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Phys Ther. 1997 Jan;77(1):10-8.

A comparison of resource use and cost in direct access versus physician referral episodes of physical therapy.

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  • 1Graduate Public Policy Program, Georgetown University, Washington, DC 20007, USA.

Abstract

BACKGROUND AND PURPOSE:

Access to physical therapy in many states is contingent on prescription or referral by a physician. Other states have enacted direct access legislation enabling consumers to obtain physical therapy without a physician referral. Critics of direct access cite potential overutilization of services, increased costs, and inappropriate care.

METHODS AND RESULTS:

Using paid claims data for the period 1989 to 1993 from Blue Cross-Blue Shield of Maryland, a direct access state, we compiled episodes of physical therapy for acute musculoskeletal disorders and categorized them as direct access (n = 252) or physician referral (n = 353) using algorithms devised by a clinician advisory panel. Relative to physician referral episodes, direct access episodes encompassed fewer numbers of services (7.6 versus 12.2 physical therapy office visits) and substantially less cost ($1,004 versus $2,236).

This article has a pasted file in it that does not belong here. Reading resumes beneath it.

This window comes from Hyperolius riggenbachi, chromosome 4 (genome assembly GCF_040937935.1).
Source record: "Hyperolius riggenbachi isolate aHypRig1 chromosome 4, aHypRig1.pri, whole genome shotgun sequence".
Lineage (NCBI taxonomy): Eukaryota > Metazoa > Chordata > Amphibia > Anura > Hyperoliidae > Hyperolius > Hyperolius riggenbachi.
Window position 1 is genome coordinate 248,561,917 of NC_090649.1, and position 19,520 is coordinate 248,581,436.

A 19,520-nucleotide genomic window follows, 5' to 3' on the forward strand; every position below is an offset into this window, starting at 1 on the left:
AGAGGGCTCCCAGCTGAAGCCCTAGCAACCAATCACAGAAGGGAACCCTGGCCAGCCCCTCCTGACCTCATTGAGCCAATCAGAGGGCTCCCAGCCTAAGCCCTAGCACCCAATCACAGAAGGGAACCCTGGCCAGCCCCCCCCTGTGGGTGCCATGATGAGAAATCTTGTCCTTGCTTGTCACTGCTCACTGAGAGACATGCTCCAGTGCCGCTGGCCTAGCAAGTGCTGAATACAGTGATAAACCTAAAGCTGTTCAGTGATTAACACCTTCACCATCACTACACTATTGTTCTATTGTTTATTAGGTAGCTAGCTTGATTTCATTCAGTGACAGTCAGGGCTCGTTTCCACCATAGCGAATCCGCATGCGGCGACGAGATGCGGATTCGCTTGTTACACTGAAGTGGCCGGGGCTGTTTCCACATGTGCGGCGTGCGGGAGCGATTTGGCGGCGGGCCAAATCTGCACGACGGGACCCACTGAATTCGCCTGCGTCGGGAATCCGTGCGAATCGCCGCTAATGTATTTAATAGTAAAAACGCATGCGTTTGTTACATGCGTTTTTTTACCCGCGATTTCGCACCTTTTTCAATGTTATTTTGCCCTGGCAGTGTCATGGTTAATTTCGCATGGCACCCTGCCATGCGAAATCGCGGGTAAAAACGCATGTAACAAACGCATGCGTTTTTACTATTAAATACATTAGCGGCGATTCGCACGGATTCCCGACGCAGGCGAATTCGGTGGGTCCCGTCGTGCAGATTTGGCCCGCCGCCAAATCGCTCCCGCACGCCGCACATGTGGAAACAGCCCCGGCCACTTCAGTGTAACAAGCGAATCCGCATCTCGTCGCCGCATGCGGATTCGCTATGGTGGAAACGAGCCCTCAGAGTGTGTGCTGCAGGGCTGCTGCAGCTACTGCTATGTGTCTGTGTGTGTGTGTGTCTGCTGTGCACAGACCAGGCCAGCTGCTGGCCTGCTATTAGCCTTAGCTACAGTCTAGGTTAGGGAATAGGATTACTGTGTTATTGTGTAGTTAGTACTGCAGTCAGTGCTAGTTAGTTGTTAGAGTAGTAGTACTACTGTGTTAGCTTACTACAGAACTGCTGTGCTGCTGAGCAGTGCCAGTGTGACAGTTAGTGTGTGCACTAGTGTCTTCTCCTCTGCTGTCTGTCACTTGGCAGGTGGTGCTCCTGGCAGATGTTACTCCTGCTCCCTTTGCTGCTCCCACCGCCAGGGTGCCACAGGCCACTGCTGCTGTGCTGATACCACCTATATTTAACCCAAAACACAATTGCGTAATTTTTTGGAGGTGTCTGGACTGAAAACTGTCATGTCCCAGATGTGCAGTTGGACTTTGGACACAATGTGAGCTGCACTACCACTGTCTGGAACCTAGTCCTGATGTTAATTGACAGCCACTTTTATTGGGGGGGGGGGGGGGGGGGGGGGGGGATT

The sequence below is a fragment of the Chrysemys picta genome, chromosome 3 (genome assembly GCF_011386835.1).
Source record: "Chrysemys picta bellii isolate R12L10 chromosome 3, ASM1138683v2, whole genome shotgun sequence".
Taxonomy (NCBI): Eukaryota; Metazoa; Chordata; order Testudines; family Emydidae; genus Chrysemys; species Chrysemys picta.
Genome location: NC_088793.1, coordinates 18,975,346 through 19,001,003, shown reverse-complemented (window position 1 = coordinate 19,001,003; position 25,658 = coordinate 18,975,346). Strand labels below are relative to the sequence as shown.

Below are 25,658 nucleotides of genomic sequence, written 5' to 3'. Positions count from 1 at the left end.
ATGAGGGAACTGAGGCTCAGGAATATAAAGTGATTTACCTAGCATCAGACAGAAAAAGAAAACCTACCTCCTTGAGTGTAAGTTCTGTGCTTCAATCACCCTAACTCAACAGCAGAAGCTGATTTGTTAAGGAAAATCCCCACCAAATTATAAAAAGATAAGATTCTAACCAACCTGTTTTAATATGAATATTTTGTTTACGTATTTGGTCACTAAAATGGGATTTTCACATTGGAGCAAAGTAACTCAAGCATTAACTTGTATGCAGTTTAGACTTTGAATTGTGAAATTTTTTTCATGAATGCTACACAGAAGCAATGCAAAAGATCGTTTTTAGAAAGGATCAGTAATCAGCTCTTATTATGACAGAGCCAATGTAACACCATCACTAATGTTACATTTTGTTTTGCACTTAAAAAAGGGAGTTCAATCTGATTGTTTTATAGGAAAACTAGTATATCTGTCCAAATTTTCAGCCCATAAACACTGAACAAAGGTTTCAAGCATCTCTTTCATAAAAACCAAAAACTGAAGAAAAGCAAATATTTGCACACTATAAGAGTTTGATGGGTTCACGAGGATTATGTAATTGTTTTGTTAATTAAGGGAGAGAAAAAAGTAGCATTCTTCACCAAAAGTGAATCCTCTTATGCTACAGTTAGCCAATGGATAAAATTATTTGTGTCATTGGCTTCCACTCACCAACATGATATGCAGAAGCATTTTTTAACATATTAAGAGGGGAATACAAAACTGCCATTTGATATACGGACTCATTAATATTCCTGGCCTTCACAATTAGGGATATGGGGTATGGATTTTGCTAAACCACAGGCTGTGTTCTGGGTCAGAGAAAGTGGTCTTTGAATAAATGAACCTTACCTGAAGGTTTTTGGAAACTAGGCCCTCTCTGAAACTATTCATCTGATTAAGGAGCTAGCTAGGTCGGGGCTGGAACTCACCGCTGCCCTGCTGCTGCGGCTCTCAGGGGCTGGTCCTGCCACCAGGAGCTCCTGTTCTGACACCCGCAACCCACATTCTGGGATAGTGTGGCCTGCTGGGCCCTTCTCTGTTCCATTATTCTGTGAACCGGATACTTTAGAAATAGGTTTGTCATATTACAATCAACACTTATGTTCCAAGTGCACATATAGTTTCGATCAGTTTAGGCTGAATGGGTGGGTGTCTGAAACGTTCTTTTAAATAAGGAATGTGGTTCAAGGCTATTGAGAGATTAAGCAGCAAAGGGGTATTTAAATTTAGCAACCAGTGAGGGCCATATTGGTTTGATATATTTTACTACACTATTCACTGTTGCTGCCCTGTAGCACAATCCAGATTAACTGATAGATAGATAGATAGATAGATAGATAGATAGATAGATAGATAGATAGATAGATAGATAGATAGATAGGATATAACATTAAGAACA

CONCLUSION AND DISCUSSION:

Direct access episodes were shorter, encompassed fewer numbers of services, and were less costly than those classified as physician referral episodes. There are several potential reasons why this may be the case, such as lower severity of the patient's condition, overutilization of services by physicians, and underutilization of services by physical therapists. Concern that direct access will result in overutilization of services or will increase costs appears to be unwarranted.

PMID:
8996459
[PubMed - indexed for MEDLINE]
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